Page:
Liam Lynch

Fake Songs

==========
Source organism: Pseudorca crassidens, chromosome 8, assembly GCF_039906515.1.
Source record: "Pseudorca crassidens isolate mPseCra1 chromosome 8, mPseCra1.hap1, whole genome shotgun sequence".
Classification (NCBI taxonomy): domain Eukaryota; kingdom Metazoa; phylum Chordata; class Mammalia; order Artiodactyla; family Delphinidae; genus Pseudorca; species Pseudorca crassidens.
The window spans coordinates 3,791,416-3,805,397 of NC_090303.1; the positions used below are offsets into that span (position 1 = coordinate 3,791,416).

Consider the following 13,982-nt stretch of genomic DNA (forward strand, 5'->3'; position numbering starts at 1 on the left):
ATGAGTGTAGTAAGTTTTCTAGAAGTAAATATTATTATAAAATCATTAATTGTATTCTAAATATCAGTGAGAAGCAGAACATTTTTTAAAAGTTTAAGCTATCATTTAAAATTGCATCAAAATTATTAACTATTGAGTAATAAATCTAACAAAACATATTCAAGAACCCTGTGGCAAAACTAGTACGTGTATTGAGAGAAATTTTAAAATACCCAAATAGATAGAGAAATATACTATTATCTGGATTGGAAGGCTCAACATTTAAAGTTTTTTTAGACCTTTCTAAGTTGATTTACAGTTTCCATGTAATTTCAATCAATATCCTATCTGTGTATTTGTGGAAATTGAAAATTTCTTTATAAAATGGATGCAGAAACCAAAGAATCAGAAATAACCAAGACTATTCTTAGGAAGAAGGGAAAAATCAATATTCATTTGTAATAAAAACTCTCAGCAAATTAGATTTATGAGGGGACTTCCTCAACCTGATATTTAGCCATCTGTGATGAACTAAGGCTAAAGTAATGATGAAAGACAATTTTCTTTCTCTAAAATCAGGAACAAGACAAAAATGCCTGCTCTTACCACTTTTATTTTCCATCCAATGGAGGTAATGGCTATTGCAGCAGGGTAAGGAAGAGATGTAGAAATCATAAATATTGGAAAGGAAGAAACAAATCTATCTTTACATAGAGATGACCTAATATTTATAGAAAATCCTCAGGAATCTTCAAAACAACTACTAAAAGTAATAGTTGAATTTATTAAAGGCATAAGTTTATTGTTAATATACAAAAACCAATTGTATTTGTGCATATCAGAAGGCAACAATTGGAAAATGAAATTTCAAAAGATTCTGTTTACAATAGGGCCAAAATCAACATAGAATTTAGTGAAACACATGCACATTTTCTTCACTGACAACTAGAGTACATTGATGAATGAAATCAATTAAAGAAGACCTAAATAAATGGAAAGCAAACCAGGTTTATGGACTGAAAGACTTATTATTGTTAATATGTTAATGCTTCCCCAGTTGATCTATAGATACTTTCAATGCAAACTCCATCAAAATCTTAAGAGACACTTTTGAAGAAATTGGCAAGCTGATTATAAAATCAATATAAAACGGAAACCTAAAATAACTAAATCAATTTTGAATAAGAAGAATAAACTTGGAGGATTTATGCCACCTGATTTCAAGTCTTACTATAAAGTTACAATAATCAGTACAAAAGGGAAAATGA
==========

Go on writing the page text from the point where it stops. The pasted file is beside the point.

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Sifl and Olly creator/co-writer Liam Lynch makes his recording debut with Fake Songs, and it's a hilarious effort loaded with satirical song parodies and rock & roll spoofs. Tenacious D is funny, but Liam Lynch is a riot. "SOS" kicks things off with a Dead Milkmen meet the New York Dolls swagger, showcasing Lynch's punk-inspired style of playing. Vocally, he's got that lazy, nonchalant drawl and it's pretty freakin' cool. But as Fake Songs takes shape, Lynch vocally stretches things out all over the place and switches tempo in order to suit a specific character in each song. His many characters of Kiki, Officer Leroy, and the girl at the pool hall are introduced in the sock-puppet favorite "United States of Whatever," an absolute standout that crassly makes fun of American youth in its own self-deprecating kind of way. NME loved it so much, they hailed it as one of their Singles of the Week in November 2002. Lynch's "fake songs" are equally entertaining; from his sour Frank Black impression on "Colleen" to the artsy lift of David Bowie's "Space Oddity" on "Eclipse Me," Lynch's presentation is right on. Tenacious D's Jack Black joins Lynch for the arena-sized "Rock and Roll Whore"; together, the two make for a rowdy good time with their lack of seriousness layered around high-pitched crooning. Ex-Beatle Ringo Starr guest stars on the drum kit on "Cuz You Do" for a candied, Kinks-like love song, but it's Lynch's gospel-blues imitation on "Electrician's Day" that truly captures his many faces of criticizing white, corporate America. Fake Songs doesn't do anything drastic on a comedic level, but fans of Sifl and Olly will enjoy Lynch's effort. [A bonus DVD features over 90 minutes of previously unreleased home movies and behind the scenes footage. The never-before-seen video for "United States of Whatever" is available for the first time as well.]

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